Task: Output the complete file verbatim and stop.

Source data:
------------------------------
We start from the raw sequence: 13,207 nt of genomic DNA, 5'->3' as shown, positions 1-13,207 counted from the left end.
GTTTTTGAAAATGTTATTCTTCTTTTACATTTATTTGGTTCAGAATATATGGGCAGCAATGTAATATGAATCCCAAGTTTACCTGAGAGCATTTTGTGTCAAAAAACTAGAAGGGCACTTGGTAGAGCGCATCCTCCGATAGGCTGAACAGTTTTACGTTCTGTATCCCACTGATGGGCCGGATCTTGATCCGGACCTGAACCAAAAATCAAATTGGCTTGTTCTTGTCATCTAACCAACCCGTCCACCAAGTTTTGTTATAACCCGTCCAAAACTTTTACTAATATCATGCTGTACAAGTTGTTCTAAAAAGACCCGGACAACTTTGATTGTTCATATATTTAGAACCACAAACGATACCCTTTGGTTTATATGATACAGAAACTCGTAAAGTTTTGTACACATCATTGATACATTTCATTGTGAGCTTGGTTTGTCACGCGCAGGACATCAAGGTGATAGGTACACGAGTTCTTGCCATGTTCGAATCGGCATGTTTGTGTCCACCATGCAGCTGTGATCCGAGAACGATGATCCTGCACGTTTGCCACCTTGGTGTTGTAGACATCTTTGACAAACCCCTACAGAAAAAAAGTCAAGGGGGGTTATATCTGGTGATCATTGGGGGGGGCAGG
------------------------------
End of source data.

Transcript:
We start from the raw sequence: 13,207 nt of genomic DNA, 5'->3' as shown, positions 1-13,207 counted from the left end.
GTTTTTGAAAATGTTATTCTTCTTTTACATTTATTTGGTTCAGAATATATGGGCAGCAATGTAATATGAATCCCAAGTTTACCTGAGAGCATTTTGTGTCAAAAAACTAGAAGGGCACTTGGTAGAGCGCATCCTCCGATAGGCTGAACAGTTTTACGTTCTGTATCCCACTGATGGGCCGGATCTTGATCCGGACCTGAACCAAAAATCAAATTGGCTTGTTCTTGTCATCTAACCAACCCGTCCACCAAGTTTTGTTATAACCCGTCCAAAACTTTTACTAATATCATGCTGTACAAGTTGTTCTAAAAAGACCCGGACAACTTTGATTGTTCATATATTTAGAACCACAAACGATACCCTTTGGTTTATATGATACAGAAACTCGTAAAGTTTTGTACACATCATTGATACATTTCATTGTGAGCTTGGTTTGTCACGCGCAGGACATCAAGGTGATAGGTACACGAGTTCTTGCCATGTTCGAATCGGCATGTTTGTGTCCACCATGCAGCTGTGATCCGAGAACGATGATCCTGCACGTTTGCCACCTTGGTGTTGTAGACATCTTTGACAAACCCCTACAGAAAAAAAGTCAAGGGGGGTTATATCTGGTGATCATTGGGGGGGGCAGG